How Firm A Foundation?

Luke 6:46-49 states:
"Why do you call me 'Lord, Lord,' and do not do what I tell you? I will show you what someone is like who comes to me, hears my words, and acts on them. That one is like a man building a house, who dug deeply and laid the foundation on rock; when a flood arose, the river burst against that house but could not shake it, because it had been well built. But the one who hears and does not act is like a man who built a house on the ground without a foundation. When the river burst against it, immediately it fell, and great was the ruin of that house."
Interesting that we traditionally look at this scripture passage and use it to say, "your faith must be in Jesus." Although this is a true statement, this is not the point Jesus is making here. What he is stating is that our foundation is not firm if we do not do what God says. True belief produces the actions of Jesus in our lives. My friend Dave asked recently, "What are we doing? Christians get together in worship services, bible studies, etc. But we never seem to actually do anything." I resonate with my friend. When we look at the four gospels we see a Messiah who was on the go. He was walking the land of Palestine, eating with Pharisees, drinking with prostitutes and tax collectors, healing the sick, having conversations with his close friends and disciples, and raising people from the dead. If faith is a more of a life than it is a belief, then our lives say that we do not have faith, we don't really believe the gospel. So, we come back to this question, "What are we doing?" Indeed, "what am I doing?"


Should We Be GETTING From Church? Perhaps, Yes!

What are we getting out of church?I have encountered many people who say that this is the wrong question. They say that it is at the heart of the consumerist church. However, I think there is some validity to the question. Why? People have a deep sense of hunger and yearning in their souls. They want something. They need something. They desire something. The problem is that we try, do and give so many things to try and fill this void. This is the consumerism aspect of it. We have given them consumerism. As with anything, we give a little and they want more. They are thinking we have the answers, so they ask for more of this liquid we call programs. The problem all along is that we don’t know how to give people Jesus, community, and relationship. We as leaders know it exists, or do we? We don’t know how to give people these things. Yet, we know that this is exactly what people need. What are people getting out of church? Nothing but programs. What do they ask for? More programs. What do they really need? Oneness, wholeness—with God and with humanity. If we are not providing these, then we are candy stores. If we are candy stores, then we should give people candy. If we choose to be communities, then we need to give people community. Once they have it, then they can begin to learn the difference between a community and a candy store. However, they have to become a part of the community before we can begin this process.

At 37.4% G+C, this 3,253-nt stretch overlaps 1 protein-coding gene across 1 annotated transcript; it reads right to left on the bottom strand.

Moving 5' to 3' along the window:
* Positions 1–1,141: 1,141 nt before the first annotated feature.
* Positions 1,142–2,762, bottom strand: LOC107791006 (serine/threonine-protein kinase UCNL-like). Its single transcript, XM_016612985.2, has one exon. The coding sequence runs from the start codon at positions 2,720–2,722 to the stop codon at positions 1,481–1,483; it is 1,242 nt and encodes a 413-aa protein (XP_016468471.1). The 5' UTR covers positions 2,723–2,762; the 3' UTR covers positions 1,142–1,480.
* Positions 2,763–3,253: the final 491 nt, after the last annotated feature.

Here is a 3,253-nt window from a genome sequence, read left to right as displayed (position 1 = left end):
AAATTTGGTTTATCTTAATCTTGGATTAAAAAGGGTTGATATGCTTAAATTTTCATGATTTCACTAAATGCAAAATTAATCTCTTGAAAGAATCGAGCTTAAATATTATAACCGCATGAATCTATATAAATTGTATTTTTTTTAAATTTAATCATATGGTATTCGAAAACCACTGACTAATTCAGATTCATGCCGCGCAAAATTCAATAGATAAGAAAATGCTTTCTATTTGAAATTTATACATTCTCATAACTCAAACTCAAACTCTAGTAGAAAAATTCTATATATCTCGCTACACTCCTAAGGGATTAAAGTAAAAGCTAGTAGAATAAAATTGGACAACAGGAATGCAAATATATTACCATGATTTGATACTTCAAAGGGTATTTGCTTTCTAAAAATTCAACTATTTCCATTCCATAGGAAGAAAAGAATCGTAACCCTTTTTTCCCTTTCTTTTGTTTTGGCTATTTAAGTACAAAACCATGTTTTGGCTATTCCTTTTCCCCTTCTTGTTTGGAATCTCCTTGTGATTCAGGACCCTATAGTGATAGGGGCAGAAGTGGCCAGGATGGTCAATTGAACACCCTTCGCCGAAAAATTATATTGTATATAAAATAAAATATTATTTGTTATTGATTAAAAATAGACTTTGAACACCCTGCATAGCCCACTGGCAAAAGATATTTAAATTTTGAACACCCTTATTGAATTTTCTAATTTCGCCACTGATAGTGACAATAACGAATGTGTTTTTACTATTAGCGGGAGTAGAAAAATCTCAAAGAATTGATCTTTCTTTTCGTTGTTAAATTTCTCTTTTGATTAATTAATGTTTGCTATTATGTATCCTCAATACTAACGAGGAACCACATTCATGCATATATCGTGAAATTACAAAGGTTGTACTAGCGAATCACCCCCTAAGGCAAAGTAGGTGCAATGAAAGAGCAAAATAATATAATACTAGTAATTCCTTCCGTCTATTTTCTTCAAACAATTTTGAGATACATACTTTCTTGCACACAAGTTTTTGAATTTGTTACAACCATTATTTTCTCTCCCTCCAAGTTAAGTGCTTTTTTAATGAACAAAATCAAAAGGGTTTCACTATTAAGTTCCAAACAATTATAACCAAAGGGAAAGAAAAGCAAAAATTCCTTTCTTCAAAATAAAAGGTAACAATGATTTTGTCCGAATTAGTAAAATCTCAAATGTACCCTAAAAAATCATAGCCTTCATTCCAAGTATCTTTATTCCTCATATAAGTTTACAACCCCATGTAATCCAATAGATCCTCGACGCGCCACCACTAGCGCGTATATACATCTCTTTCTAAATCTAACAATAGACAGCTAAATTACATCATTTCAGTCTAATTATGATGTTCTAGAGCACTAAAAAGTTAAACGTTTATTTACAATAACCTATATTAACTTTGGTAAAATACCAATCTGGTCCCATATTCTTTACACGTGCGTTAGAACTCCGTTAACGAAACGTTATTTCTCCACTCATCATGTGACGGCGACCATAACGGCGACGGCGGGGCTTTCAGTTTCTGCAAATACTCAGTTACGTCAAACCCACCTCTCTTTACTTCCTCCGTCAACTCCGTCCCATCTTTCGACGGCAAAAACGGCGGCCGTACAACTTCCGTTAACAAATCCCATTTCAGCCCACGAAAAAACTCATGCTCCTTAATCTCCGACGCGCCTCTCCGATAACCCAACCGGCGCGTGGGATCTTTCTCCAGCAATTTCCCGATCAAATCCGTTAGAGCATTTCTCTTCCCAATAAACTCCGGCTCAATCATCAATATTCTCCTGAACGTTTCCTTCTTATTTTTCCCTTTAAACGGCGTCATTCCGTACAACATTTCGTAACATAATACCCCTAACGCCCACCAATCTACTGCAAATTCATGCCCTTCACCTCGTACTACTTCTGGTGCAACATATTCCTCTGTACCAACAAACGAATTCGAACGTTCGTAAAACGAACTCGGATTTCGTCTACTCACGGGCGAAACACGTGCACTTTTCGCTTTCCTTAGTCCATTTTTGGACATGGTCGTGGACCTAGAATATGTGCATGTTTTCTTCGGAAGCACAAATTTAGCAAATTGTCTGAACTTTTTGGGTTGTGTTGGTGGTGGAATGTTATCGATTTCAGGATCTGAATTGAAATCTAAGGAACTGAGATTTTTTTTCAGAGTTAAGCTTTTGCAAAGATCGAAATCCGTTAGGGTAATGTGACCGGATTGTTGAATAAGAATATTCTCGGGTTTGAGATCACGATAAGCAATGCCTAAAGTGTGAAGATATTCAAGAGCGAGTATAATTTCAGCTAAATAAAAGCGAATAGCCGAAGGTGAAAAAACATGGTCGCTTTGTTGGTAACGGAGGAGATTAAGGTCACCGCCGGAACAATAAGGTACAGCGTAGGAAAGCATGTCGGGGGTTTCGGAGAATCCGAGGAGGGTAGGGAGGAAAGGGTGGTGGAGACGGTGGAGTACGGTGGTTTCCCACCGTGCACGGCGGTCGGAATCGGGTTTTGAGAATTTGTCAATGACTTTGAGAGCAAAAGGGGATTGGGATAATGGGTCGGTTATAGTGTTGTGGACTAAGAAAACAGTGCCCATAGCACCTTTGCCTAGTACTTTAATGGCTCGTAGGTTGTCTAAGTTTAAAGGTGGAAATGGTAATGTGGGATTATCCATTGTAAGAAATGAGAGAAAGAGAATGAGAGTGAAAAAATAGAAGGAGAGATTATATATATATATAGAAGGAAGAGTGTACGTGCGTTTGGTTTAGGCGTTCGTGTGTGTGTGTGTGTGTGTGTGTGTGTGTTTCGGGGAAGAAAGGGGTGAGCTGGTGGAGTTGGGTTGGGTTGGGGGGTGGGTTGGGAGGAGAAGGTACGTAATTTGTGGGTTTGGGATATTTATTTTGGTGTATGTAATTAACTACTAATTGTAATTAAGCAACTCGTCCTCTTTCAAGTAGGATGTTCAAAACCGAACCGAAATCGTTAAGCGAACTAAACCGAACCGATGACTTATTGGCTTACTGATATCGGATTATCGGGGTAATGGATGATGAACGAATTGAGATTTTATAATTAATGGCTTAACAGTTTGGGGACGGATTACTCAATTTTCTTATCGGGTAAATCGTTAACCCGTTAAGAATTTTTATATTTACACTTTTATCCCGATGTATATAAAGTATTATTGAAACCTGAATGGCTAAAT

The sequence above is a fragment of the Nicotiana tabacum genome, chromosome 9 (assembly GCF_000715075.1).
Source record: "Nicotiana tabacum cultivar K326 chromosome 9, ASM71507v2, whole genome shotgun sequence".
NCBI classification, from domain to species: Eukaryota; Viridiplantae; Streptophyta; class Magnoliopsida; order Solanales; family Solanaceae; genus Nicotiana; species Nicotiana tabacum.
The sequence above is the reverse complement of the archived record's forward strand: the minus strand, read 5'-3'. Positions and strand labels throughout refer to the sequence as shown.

Two Contrasting Stories To Live Out

This past Sunday, my Sr. High students conversed about two conversing narratives using the idea of poverty as a jumping-off point for the discussion. The first narrative is that of society (American for this conversation although it applies to most societies in some way). The second narrative is that of Jesus. One of the amazing twists in the first narrative (that of society) is that the idea of a different narrative actually existed once. Our American culture tends to believe that at one time in ancient history people lived in harmony with God, one another, and with nature. Then people screwed it all up. Now, we have to look out for ourselves. Survival of the fittest is the game of the day. The lie that is present in this story is that harmony with everything is impossible now, so we should pursue the goals of society—the betterment of one’s self (at all costs). Jesus came into the world proclaiming that this lie is false. He came into the world proclaiming that society can be redeemed, humanity can be healed, harmony with God and unity with one another is possible. And the amazing part of the second narrative is that Jesus said that this story can be lived out in the midst and among people who believe and follow the first (society’s) story. In fact, that is the only place where it can be lived out. Some have taken Jesus’ words and found an isolated place and tried to form a "Christian" community. All attempts at that have failed. Jesus lived among the people in the midst of society. He proclaimed that God’s kingdom had come in the midst of the kingdom of the world.
As we move into the weeks ahead, we are going to explore and converse together about how this is possible. Admittedly, I have more questions than answers. What I do know is that most of living is a shift in perspective, vision, and values. It’s about seeing life, the world, and God differently. It’s about being forgiven and bringing forgiveness. It’s about being healed and bringing healing. Jesus went around bring good news into the lives of the down and out, the poor, the desolate, the sinners, the outcasts, and even the Pharisees and rich. He told them that life isn’t about possessions or morality or whole bodies or any other such thing. Then, he called people to follow him in bringing this message to the world.